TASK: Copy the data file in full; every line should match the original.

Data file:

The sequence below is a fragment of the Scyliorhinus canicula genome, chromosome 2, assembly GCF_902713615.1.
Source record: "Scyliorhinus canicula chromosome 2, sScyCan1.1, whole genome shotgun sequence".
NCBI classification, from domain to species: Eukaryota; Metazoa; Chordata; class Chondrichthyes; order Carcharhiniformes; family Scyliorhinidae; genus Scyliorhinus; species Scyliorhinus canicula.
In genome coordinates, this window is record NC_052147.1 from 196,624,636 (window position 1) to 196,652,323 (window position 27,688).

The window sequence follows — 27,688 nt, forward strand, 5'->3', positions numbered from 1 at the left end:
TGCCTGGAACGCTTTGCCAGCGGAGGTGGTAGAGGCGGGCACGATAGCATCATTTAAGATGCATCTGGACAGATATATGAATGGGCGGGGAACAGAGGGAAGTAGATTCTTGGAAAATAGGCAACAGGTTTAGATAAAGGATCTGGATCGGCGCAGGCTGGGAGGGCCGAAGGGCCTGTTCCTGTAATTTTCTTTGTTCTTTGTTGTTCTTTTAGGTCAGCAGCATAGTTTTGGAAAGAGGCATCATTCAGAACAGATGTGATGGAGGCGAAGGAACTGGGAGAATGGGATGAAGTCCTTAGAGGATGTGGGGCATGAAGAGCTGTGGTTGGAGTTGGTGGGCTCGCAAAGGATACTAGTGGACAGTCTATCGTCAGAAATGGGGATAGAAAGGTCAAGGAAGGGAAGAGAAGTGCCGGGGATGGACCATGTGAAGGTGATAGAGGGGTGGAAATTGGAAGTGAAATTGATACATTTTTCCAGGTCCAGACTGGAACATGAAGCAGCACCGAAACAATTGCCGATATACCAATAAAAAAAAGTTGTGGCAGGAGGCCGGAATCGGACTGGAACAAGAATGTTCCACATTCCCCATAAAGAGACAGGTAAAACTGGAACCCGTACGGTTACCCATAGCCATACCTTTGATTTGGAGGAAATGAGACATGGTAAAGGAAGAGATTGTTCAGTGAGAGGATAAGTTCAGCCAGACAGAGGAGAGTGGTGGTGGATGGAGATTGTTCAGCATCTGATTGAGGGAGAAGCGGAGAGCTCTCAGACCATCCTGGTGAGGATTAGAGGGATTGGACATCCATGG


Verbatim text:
The sequence below is a fragment of the Scyliorhinus canicula genome, chromosome 2, assembly GCF_902713615.1.
Source record: "Scyliorhinus canicula chromosome 2, sScyCan1.1, whole genome shotgun sequence".
NCBI classification, from domain to species: Eukaryota; Metazoa; Chordata; class Chondrichthyes; order Carcharhiniformes; family Scyliorhinidae; genus Scyliorhinus; species Scyliorhinus canicula.
In genome coordinates, this window is record NC_052147.1 from 196,624,636 (window position 1) to 196,652,323 (window position 27,688).

The window sequence follows — 27,688 nt, forward strand, 5'->3', positions numbered from 1 at the left end:
TGCCTGGAACGCTTTGCCAGCGGAGGTGGTAGAGGCGGGCACGATAGCATCATTTAAGATGCATCTGGACAGATATATGAATGGGCGGGGAACAGAGGGAAGTAGATTCTTGGAAAATAGGCAACAGGTTTAGATAAAGGATCTGGATCGGCGCAGGCTGGGAGGGCCGAAGGGCCTGTTCCTGTAATTTTCTTTGTTCTTTGTTGTTCTTTTAGGTCAGCAGCATAGTTTTGGAAAGAGGCATCATTCAGAACAGATGTGATGGAGGCGAAGGAACTGGGAGAATGGGATGAAGTCCTTAGAGGATGTGGGGCATGAAGAGCTGTGGTTGGAGTTGGTGGGCTCGCAAAGGATACTAGTGGACAGTCTATCGTCAGAAATGGGGATAGAAAGGTCAAGGAAGGGAAGAGAAGTGCCGGGGATGGACCATGTGAAGGTGATAGAGGGGTGGAAATTGGAAGTGAAATTGATACATTTTTCCAGGTCCAGACTGGAACATGAAGCAGCACCGAAACAATTGCCGATATACCAATAAAAAAAAGTTGTGGCAGGAGGCCGGAATCGGACTGGAACAAGAATGTTCCACATTCCCCATAAAGAGACAGGTAAAACTGGAACCCGTACGGTTACCCATAGCCATACCTTTGATTTGGAGGAAATGAGACATGGTAAAGGAAGAGATTGTTCAGTGAGAGGATAAGTTCAGCCAGACAGAGGAGAGTGGTGGTGGATGGAGATTGTTCAGCATCTGATTGAGGGAGAAGCGGAGAGCTCTCAGACCATCCTGGTGAGGATTAGAGGGATTGGACATCCATGG